Community Standards Mission Statement
Community Standards provides proactive programming and educational interventions in an effort to foster the development of personal and community responsibility.
Community Standards is responsible for overseeing Western’s conduct system and coordinating all related processes and functions. Community Standards is responsible for the interpretation and enforcement of Western’s Student Conduct Code, which governs the rights and responsibilities related to all acts of student conduct. Community Standards is housed in the Office of Student Affairs and is directed by the Associate Vice President for Student Affairs who serves as the Chief Conduct Administrator.
- To provide educational programs and interventions directed at encouraging responsible, community-minded conduct.
- To establish and enforce reasonable and clear limits designed to protect the campus community and the rights of all its members.
- To develop and support a positive living and learning environment.
- To educate students regarding responsibility and accountability for their actions.
- To encourage and foster self-insight and self-initiated change of conduct.
- To protect the rights of individuals accused of violating Western’s rules and policies.
- To provide a fair, supportive, and timely conduct meeting process to address instances of alleged violations of Western’s rules and policies.
- To offer learning experiences for students, staff, and faculty who participate in the on- going direction and implementation of the student conduct process.
Educational Disciplinary Outcomes Philosophy
Western’s conduct system is educational in nature. Programs, conduct meetings, and disciplinary actions are designed to challenge and support students to empower themselves to establish and maintain a positive, responsible, and supportive community.
Students, staff, and faculty are trained to discuss conduct in a straight forward, positive manner. Respect, honest dialog, fairness and an objective consideration of all information is critical to the process.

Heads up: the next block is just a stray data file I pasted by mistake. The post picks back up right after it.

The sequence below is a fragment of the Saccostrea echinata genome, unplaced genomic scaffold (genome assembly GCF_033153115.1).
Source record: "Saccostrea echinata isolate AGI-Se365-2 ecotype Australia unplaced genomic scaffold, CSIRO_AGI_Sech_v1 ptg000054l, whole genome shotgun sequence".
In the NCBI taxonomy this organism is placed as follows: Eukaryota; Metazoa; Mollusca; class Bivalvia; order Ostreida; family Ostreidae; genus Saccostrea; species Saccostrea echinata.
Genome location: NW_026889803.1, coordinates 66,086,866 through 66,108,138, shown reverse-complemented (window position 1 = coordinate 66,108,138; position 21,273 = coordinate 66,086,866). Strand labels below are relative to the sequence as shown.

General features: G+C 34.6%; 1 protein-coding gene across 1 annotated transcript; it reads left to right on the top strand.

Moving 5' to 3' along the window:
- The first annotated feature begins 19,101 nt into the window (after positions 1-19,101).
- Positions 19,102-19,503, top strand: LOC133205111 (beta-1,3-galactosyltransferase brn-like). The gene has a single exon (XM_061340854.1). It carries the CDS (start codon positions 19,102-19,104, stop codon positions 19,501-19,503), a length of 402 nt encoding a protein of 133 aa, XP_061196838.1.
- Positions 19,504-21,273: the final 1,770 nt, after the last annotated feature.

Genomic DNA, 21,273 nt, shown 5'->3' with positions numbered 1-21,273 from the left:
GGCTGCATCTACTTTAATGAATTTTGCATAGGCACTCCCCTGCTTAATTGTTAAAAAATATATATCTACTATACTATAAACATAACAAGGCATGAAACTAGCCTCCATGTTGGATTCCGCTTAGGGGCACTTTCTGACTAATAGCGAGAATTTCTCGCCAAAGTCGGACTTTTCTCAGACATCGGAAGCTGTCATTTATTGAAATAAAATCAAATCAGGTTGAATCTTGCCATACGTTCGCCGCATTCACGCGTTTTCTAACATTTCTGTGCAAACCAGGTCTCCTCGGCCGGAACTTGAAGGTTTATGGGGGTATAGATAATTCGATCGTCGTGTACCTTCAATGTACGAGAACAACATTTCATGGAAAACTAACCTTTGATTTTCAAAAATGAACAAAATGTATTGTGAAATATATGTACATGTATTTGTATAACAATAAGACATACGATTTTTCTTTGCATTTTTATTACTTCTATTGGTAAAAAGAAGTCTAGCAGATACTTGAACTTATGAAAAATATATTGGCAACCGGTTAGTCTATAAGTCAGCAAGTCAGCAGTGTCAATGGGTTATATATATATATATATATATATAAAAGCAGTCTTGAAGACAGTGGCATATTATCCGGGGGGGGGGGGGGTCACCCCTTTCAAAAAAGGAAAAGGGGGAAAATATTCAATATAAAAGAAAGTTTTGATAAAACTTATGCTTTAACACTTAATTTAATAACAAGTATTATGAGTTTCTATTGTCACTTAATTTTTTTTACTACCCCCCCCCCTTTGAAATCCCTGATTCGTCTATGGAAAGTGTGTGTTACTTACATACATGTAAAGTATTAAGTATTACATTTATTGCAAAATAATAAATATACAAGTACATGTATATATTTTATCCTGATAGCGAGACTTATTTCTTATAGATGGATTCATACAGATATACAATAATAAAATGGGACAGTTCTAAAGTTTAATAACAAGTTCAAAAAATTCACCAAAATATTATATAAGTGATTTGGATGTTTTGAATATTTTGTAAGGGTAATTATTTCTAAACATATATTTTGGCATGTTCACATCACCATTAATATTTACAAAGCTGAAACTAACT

The key to effective conduct outcomes is threefold: 1) to assist the student in understanding the decision making process of their actions; 2) to assist the student in understanding the ways in which such actions negatively impact other individuals, the campus, and the Gunnison community; and 3) to help the student identify and learn more effective methods of judgment and action in the future.
Passive Disciplinary Outcomes include conduct sanctions that are given to a student due to misconduct in which the student has little or no control of the outcome. Examples include, but are not limited to: warnings, conduct probation, parental notification, fines, suspension, and expulsion (dismissal). Active Disciplinary Outcomes include conduct sanctions in which the student must take greater responsibility for the outcome. Examples include, but are not limited to: service projects/hours, written assignments, interventions, online courses, program attendance/facilitation, and activities/projects.
Disciplinary Outcomes - Sanctions
Passive Disciplinary Outcomes include conduct sanctions that are given to a student due to misconduct in which the student has little or no control of the outcome. Examples include, but are not limited to: warnings, conduct probation, parental notification, fines, suspension, and expulsion (dismissal).
Active Disciplinary Outcomes include conduct sanctions in which the student must take greater responsibility for the outcome. Examples include, but are not limited to: service projects/hours, written assignments, interventions, online courses, program attendance/facilitation, and activities/projects.